Menu Options

Next to each property, you'll usually find a black arrow . When you click this arrow, it opens a menu of the available options for this property. These menu options provide you with one of the best tools to learn about that property's available settings. When you select an option, the text box will either:

  • Automatically fill itself in with the correct syntax based on your selection, OR
  • Another dialog box will open to guide you through selecting more options.

In this way, the menu options can help teach you what options are available for a property, give you additional dialog boxes to guide you through the process, and it can help you learn the correct syntax for a property if you want to type it by hand later.

For example, if you wanted to use a random statistical distribution for the process time (as shown in the preceding image), you would select Statistical Distribution from the menu and then select the type of distribution you wanted. Based on your selection, a distribution chooser dialog box would appear to guide you through selecting the restrictions for your distribution:

Sampler Button

Many properties have a Sampler button next to them. The sampler is a convenient shortcut tool that allows you to sample a variety of 3D objects, process flow activities/shared assets, global tables, etc.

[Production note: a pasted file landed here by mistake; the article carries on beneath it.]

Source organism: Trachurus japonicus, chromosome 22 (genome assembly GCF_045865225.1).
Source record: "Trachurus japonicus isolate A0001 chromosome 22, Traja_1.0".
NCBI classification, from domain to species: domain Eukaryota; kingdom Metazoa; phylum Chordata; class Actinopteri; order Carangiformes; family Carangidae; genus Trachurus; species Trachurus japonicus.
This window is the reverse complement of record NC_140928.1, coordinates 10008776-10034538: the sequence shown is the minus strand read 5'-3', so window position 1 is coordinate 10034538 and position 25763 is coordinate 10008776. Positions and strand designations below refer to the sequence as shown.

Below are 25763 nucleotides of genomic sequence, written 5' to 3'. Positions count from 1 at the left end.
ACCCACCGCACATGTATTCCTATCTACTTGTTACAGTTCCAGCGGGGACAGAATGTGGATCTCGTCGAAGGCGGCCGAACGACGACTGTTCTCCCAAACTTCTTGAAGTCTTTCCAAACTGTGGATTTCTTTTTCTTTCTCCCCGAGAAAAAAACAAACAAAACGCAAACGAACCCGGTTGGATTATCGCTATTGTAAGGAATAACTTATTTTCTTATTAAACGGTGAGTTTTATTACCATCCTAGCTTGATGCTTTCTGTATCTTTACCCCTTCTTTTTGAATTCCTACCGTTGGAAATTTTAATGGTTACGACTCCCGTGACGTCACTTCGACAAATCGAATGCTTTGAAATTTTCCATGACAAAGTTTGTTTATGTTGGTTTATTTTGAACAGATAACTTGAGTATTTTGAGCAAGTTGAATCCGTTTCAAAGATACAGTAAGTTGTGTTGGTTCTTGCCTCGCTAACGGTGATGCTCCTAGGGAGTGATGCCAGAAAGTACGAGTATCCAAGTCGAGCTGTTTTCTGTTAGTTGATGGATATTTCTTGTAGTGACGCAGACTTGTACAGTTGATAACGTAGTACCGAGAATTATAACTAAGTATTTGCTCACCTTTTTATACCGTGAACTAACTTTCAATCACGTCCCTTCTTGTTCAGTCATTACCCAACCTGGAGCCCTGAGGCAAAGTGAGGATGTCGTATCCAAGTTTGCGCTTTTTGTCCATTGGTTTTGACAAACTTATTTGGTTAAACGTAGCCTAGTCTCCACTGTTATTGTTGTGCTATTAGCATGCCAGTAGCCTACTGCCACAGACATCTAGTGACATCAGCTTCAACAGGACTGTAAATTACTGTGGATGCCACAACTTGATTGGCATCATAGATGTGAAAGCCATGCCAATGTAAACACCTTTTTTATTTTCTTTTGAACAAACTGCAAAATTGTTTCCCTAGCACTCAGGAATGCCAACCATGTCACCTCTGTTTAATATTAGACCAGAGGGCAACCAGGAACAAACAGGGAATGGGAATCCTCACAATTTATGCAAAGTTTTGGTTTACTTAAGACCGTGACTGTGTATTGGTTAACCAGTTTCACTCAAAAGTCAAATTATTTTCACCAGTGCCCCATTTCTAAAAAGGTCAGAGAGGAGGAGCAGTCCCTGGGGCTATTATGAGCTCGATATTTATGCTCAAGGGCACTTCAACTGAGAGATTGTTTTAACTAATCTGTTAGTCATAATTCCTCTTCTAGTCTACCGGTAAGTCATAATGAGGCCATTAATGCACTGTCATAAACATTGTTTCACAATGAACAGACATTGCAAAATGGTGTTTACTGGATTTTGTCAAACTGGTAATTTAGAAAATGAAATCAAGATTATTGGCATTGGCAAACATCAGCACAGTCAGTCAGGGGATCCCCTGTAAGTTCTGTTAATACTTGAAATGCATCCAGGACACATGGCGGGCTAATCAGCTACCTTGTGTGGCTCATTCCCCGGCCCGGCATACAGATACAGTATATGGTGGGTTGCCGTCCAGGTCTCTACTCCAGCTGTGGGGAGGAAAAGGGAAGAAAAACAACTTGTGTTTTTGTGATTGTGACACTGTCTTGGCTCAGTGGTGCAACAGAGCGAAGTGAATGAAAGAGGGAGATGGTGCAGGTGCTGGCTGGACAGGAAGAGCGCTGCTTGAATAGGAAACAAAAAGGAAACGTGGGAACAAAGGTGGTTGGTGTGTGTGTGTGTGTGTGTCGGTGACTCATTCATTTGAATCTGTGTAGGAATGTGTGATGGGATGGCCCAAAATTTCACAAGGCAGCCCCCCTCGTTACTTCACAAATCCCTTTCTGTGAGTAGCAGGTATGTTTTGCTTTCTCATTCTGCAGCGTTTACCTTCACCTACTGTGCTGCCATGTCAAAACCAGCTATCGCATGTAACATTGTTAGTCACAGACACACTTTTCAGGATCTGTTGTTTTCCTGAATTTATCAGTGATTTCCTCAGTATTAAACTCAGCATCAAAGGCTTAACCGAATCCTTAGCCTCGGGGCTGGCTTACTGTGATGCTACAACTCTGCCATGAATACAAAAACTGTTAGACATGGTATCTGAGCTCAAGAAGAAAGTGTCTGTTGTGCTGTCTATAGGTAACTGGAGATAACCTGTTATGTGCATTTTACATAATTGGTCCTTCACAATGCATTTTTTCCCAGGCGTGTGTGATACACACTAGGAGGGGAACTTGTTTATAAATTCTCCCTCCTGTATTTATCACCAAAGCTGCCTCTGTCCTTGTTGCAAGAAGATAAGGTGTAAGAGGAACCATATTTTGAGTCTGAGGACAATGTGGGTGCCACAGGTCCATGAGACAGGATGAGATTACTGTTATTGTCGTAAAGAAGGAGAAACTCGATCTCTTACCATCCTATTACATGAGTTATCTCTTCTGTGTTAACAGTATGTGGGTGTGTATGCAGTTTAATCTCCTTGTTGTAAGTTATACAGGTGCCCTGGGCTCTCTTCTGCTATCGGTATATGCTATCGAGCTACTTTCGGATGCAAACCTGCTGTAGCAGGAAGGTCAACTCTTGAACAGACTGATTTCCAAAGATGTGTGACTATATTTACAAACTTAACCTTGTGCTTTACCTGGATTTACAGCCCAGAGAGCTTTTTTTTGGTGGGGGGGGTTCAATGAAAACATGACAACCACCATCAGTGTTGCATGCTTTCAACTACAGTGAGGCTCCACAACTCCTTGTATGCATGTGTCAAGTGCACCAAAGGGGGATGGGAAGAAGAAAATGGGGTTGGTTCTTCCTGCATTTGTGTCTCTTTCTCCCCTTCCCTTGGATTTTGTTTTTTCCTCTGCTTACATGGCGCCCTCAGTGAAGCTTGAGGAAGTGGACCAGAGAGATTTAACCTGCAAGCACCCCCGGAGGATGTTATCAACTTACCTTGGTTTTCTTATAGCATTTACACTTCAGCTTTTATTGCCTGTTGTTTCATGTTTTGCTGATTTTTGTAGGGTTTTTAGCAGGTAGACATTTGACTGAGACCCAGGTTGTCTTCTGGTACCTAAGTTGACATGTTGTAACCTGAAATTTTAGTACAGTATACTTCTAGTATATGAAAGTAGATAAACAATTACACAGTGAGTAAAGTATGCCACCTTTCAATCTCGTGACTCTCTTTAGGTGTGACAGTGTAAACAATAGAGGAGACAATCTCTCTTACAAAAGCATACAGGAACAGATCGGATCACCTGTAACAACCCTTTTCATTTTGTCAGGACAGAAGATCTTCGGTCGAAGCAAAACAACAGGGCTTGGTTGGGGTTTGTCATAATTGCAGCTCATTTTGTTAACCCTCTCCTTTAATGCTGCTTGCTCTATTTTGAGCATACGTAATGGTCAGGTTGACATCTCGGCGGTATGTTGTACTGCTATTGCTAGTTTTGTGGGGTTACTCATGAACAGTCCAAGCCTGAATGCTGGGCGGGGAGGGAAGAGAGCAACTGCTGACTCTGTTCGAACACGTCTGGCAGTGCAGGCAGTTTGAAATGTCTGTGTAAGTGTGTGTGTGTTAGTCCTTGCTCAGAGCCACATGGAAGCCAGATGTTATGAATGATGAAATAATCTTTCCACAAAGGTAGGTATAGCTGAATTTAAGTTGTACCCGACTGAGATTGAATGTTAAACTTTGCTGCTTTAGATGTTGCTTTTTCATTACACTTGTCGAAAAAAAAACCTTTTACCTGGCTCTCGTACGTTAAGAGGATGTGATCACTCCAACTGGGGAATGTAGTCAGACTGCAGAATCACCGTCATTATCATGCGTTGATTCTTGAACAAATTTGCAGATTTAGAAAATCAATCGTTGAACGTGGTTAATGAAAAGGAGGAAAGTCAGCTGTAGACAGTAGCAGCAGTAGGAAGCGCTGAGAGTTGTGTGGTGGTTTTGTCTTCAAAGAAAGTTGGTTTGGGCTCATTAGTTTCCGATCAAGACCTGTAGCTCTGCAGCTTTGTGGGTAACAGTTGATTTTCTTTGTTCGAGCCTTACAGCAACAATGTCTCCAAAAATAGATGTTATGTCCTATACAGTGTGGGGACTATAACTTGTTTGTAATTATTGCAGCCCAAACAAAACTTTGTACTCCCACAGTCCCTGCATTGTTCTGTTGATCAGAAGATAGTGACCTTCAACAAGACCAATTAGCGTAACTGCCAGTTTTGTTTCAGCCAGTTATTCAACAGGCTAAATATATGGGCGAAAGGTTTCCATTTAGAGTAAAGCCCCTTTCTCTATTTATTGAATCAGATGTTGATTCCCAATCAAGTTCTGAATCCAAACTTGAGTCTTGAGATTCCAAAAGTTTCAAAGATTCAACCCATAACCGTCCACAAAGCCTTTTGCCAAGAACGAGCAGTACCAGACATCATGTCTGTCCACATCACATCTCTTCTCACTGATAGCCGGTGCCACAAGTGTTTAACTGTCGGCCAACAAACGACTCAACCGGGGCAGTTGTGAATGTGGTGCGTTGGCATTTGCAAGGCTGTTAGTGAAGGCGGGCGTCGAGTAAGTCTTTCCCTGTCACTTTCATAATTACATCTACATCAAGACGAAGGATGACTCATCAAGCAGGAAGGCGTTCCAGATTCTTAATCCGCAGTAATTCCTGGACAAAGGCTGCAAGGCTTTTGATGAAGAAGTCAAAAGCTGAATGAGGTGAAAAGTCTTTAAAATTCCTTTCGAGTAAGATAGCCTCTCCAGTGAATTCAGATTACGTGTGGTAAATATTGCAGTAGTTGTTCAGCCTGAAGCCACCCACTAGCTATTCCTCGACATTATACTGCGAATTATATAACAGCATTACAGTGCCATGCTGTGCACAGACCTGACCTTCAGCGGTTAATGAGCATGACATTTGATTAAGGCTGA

For example, if you were editing the Use Transport property on a processor, you could use the sampler to select which operator should transport flow items from the processor:

Notice that all you have to do is click the Sampler button to enter sampling mode, then click the object you want to sample. FlexSim will automatically fill in the correct syntax in the property's text box. Depending on what you want to sample, there might be additional menu options or restrictions.

Edit Properties Button

The Edit Properties button only appears if you have used the menu to make a selection that had a dialog box. The Edit Properties button will re-open the dialog box so that you can make changes.

For example, if you used the menu to select a statistical distribution, you used the distribution chooser dialog box to set the initial restrictions for the distribution. If you wanted to make changes to the restrictions, you could click the Edit Properties button to open the distribution chooser and make the necessary changes.

Edit Code Button

If you are comfortable with FlexScript, you could click the Edit Code button to open a code editor and write custom code for this property. The Edit Code button is also useful if you are trying to learn FlexScript and you would like to see the coding logic that is used for a particular property.

For example, if you were to click the Edit Code button and view the FlexScript for the process time property used in the previous example, the code for the triangular statistical distribution would look like this:

		Object current = ownerobject(c);
		Object item = param(1);
		/***tag:par2*//**/, 15.0/**/
		/***tag:par3*//**/, 10.0/**/
		/***tag:par4*//**/, 0/**/

Resources for More Information

The chapter about Building the Model's Logic will discuss how to edit specific properties in more detail.